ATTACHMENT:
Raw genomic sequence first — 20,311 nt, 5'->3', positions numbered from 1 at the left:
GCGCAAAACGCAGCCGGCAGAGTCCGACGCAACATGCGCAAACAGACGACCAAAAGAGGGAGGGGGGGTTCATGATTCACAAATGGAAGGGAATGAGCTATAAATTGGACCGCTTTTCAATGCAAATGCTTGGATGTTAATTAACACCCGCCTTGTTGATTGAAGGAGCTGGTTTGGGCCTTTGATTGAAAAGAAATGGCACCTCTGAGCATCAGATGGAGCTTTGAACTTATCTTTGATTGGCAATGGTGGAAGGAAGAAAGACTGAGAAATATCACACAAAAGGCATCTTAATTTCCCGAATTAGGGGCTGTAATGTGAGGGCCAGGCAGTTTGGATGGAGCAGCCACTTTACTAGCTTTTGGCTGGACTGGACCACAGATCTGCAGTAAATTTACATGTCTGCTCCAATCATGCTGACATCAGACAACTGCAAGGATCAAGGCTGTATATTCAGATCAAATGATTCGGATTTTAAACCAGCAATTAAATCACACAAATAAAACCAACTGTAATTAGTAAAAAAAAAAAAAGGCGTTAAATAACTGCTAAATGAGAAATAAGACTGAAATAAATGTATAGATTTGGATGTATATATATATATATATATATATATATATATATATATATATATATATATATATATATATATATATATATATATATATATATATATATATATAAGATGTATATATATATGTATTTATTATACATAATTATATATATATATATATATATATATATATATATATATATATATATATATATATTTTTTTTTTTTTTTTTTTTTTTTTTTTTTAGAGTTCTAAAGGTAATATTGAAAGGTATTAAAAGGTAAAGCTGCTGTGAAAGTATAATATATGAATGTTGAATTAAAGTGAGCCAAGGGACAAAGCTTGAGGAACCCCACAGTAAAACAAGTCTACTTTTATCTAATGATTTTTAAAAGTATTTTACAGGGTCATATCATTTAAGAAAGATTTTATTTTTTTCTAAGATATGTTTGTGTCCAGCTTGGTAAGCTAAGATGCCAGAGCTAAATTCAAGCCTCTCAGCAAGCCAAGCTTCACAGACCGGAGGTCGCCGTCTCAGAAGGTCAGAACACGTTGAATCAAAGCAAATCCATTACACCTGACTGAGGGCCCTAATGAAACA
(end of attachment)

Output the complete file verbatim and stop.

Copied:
Raw genomic sequence first — 20,311 nt, 5'->3', positions numbered from 1 at the left:
GCGCAAAACGCAGCCGGCAGAGTCCGACGCAACATGCGCAAACAGACGACCAAAAGAGGGAGGGGGGGTTCATGATTCACAAATGGAAGGGAATGAGCTATAAATTGGACCGCTTTTCAATGCAAATGCTTGGATGTTAATTAACACCCGCCTTGTTGATTGAAGGAGCTGGTTTGGGCCTTTGATTGAAAAGAAATGGCACCTCTGAGCATCAGATGGAGCTTTGAACTTATCTTTGATTGGCAATGGTGGAAGGAAGAAAGACTGAGAAATATCACACAAAAGGCATCTTAATTTCCCGAATTAGGGGCTGTAATGTGAGGGCCAGGCAGTTTGGATGGAGCAGCCACTTTACTAGCTTTTGGCTGGACTGGACCACAGATCTGCAGTAAATTTACATGTCTGCTCCAATCATGCTGACATCAGACAACTGCAAGGATCAAGGCTGTATATTCAGATCAAATGATTCGGATTTTAAACCAGCAATTAAATCACACAAATAAAACCAACTGTAATTAGTAAAAAAAAAAAAAGGCGTTAAATAACTGCTAAATGAGAAATAAGACTGAAATAAATGTATAGATTTGGATGTATATATATATATATATATATATATATATATATATATATATATATATATATATATATATATATATATATATATATATATATATATATATATAAGATGTATATATATATGTATTTATTATACATAATTATATATATATATATATATATATATATATATATATATATATATATATATATATTTTTTTTTTTTTTTTTTTTTTTTTTTTTTAGAGTTCTAAAGGTAATATTGAAAGGTATTAAAAGGTAAAGCTGCTGTGAAAGTATAATATATGAATGTTGAATTAAAGTGAGCCAAGGGACAAAGCTTGAGGAACCCCACAGTAAAACAAGTCTACTTTTATCTAATGATTTTTAAAAGTATTTTACAGGGTCATATCATTTAAGAAAGATTTTATTTTTTTCTAAGATATGTTTGTGTCCAGCTTGGTAAGCTAAGATGCCAGAGCTAAATTCAAGCCTCTCAGCAAGCCAAGCTTCACAGACCGGAGGTCGCCGTCTCAGAAGGTCAGAACACGTTGAATCAAAGCAAATCCATTACACCTGACTGAGGGCCCTAATGAAACA